Using counterfeit coins on Japanese vending machines to get free products

When I was a kid, I would take washers, Mexican Peso’s and all types of circular object and try to use them in vending machines. I never had any success. Today it would still be hard to fool the machines even with all the information I have on the internet and with all the fake coins out there.

However across the Pacific in Japan, it is really easy to fool these machines with fake coins or coin like items. With the release of the new $5 (500 yen) coin, counterfeiters are finding it easy to make and use on vending machines. This is nothing new of course, the Korean Won was used in vending machines when it was first introduced.

How does it work?

Because of the design of the new Yen coin, it is very easy to replicate in terms of weight, shape and design.
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The counterfeit coin

counterfeit fake japanese 500 yen coin

As you can see this coin can only fool machines. No human is going to accept the fake coin.  What the real one looks like:

counterfeit fake japanese 500 yen coin

How does it fool vending machines in Japan?

Even though Japan is very high tech and produce very powerful vending machines, they don’t read the face of the coins like bill receptors do, making the machines a counterfeiter’s paradise.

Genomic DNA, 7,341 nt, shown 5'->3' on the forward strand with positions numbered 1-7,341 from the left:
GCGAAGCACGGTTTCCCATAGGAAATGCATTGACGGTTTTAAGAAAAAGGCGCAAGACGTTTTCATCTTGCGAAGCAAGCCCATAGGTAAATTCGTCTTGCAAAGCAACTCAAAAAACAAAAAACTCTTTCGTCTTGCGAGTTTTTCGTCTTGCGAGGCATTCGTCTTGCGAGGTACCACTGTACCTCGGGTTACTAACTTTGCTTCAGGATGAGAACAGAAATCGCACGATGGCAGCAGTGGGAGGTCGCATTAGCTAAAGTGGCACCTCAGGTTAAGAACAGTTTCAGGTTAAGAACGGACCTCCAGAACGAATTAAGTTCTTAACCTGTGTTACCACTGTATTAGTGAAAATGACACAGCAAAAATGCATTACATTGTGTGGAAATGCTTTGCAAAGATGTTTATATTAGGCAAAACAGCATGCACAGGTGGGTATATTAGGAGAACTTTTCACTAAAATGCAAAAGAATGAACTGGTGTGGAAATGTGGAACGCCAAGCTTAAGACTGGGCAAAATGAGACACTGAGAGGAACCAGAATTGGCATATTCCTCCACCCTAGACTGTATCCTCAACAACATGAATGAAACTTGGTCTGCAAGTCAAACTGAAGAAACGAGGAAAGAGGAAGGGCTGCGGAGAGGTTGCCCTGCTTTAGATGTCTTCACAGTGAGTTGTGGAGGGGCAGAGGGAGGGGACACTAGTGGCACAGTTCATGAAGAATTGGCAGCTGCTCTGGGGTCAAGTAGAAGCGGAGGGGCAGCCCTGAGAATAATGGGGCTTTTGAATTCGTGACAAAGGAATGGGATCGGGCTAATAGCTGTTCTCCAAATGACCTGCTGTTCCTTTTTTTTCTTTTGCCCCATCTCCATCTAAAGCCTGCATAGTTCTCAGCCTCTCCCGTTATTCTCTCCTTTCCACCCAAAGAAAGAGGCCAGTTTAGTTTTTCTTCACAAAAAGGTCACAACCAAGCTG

The coins with small divots drilled into them are actually 500 won coins. They were used as counterfeit coins prior to August of 2000, when a new 500 yen coin was minted to combat the use of comparatively cheap 500 won coins.

Counterfeit coins effect many people

Another concern is that customers will get a fake coin in change from the vending machine. What is one to do when given fake change from a vending machine. There is no one to report to nearby that can help you, and you can’t claim a return from the vending machines owner as you cannot prove you were given a fake coin.

Coins are always counterfeited when first released

When coins made out of gold and silver were first used in the US, people would take a small piece of the gold from the edges on the coin. You would not notice since it was so small, but if a person did that to coin after coin, they could amass a small fortune. This is why we have coins now that are grooved or reeded.

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3 COMMENTS

    • Thanks for leaving a comment. According to Google translation you are talking about how the South Korean 500 Won was used to mimic the 500 Japanese Yen coin.

      That is true. The Korean Won was used because it was very close to the exact weight of the Japanese 500 Yen coin, that and the Won is a very weak currency. Back when the Won was used it was worth about 1/10 of a Japanese coin, thus making it a perfect coin. This bug in the Japanese Yen was fixed, however if someone finds a way to do it again they can make a lot of money considering the exchange rate between the Won and the Yen.

      From Wikipedia:

      “The ₩500 coin was slightly heavier than the ¥500 coin, whilst having exactly the same diameter and metal alloy, meaning that counterfeiters would drill small holes in the coin to reduce its weight, and fool vending machines which relied on weight to identify coins.”

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